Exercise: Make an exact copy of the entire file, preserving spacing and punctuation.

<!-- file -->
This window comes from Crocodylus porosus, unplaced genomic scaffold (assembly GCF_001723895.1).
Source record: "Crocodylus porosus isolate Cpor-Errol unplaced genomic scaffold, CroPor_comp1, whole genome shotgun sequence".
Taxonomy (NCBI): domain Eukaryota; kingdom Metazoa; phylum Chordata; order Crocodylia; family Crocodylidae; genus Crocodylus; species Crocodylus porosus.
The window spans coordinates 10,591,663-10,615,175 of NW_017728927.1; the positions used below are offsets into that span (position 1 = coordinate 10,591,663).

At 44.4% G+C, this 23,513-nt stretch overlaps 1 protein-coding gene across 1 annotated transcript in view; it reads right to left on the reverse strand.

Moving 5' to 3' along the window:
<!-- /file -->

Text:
This window comes from Crocodylus porosus, unplaced genomic scaffold (assembly GCF_001723895.1).
Source record: "Crocodylus porosus isolate Cpor-Errol unplaced genomic scaffold, CroPor_comp1, whole genome shotgun sequence".
Taxonomy (NCBI): domain Eukaryota; kingdom Metazoa; phylum Chordata; order Crocodylia; family Crocodylidae; genus Crocodylus; species Crocodylus porosus.
The window spans coordinates 10,591,663-10,615,175 of NW_017728927.1; the positions used below are offsets into that span (position 1 = coordinate 10,591,663).

At 44.4% G+C, this 23,513-nt stretch overlaps 1 protein-coding gene across 1 annotated transcript in view; it reads right to left on the reverse strand.

Moving 5' to 3' along the window: